Pattaya is one of the two cities in Thailand, apart from Bangkok, which was designed to be a special administrative district. Its diversity of residents, businesses, and tourist attractions enabled the granting of city-management exclusive administrative authority. Despite being a sub-area of Bang Lamung district in Chon Buri province, Pattaya has been perceived as a city of its own by both Thai and foreigner. One and a half hours away from Suvarnabhumi airport by road has generated 17,7[1] million visitors per year, local and international.

The tourism industry is an important contributor of Thailand’s GDP. Following the Kiatnakin Phatra Financial Group Bangkok Bank research report stated that direct contribution of tourism account for 12% of Thailand’s GDP in year 2019, increased from 6,1% in 2010. Direct contribution includes economic activities generated by hotels, airlines, travel agents, and passenger transportation services which directly link to visitors, (must note that automotive industry account for 12% of Thailand’s GDP and Thailand is the 6th largest commercial vehicle producer in the world in 2016).  In regional aspect, the tourism is an important sector, for areas as Pattaya, Phuket, Hua Hin and Chiang Mai. However, due to COVID-19 pandemic situation the GDP figure and proportion is significantly affected the actual and forecast figures of year 2020 and onward.

However, Pattaya has been chosen as the residential city for many expats including those who work in its vicinity. Extended district of Pattaya include Laem Chabang, Rayong, and other industrial estate areas. These expatriates generate international context and multicultural to the city as well as enormous size of economy. Main supply in Pattaya includes residence, hotel, MICE, food and beverage, and tourism related services. From 2018 onwards, growing demands in Pattaya and its surrounding districts are about to expanded into other products and services resulting from the EEC (Eastern Economic Corridor) scheme, the key public policy of Thai government.

The EEC covers three provinces include Chon Buri, Rayong, and Chachoengsao, two of these provinces are also under jurisdiction of the honorary consulate of Finland in Pattaya, namely Chon Buri, Chanthaburi, Rayong and Trat. The EEC provinces were ranked first, second and seventh in term of size of Gross Provincial Products nationwide excluding Bangkok, accounted for almost 15% of GDP. Chon Buri is home of two important industrial zones, Laem Chabang Industrial Estate, which is directly connected with Laem Chabang port and Amata Industrial park. Good logistic connections with suitable infrastructure provides good platform for diversify industries. These features have lead famous and very well-known corporations to establish their production plant in the Chon Buri region, like Valmet and Metso Paper from Finland. Also it is important to note that the home equipment like printers, television or heat pumps which are sold in Finland are made in Chon Buri by factories like Samsung, LG, Mitsubishi or Daikin and many more.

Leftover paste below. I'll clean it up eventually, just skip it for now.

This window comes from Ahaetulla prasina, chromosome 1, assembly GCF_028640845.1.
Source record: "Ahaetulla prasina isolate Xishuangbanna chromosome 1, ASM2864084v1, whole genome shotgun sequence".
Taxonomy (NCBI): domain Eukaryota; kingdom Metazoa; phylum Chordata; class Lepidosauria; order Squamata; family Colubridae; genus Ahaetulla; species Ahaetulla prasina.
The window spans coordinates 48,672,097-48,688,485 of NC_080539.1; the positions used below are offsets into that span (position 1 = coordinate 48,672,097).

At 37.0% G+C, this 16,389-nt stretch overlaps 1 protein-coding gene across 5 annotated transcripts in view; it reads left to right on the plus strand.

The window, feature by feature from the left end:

For the focal of the future of Thailand development and economies, the whole eastern region of Thailand should be considered, not only Pattaya city and Chon Buri province. In May 2018, the Easter Economic Corridor Development Act was officially announced and became effective immediately with continuity of policy implementation which had been driven before the enactment. Government aspiration is to create EEC as a leading ASEAN economic zone which is an integral part of development of Lanchang- Mekong Cooperation – formerly known as Great Mekong Sub region (GMSR). The EEC Act was based on the Thailand 4.0 initiative to foster foreign direct investment. 4.0 initiative focuses Thailand’s 10 key industries under two sectors, sector one concentrates on the existing promoted industries: Automotive, electronics, petrochemical, agriculture and food, and tourism. Sector two, where the concentration addressed five new next-generation industries: Automation and robotics, aerospace, digital, biotechnology, and medical and healthcare. This new sector gives great opportunities for Finland’s companies to penetrate into the new markets, especially for the first four industries. These doors are widely opened for foreign direct investment and collaborations from everywhere both eastern and western partners, as well as any size of enterprises, from small Start-ups, SMEs and big corporations. Those who are able to align their way of conduct to the local context are more likely to dig more gold out of this open mine. Reciprocally, Finland has also a great opportunity to create connections in healthcare sector and learn from Thailand’s capacity in implementing its effective public health management and public hospital management. This could be another fruitful collaboration between two countries. Lastly, cooperation should create mutual benefits together with mutual learning and sharing.

Professor, Dr. Tuomo Rautakivi, Honorary Consul of Finland to Thailand in Pattaya
Assistant Professor Dr. Ritthikorn Siriprasertchok, Advisor to Honorary Consul of Finland to Thailand in Pattaya











[1] Bank of Thailand statistics shown 13,8 million visitors while Tourism Authority of Thailand Pattaya office statistics shown 17,7 million visitors.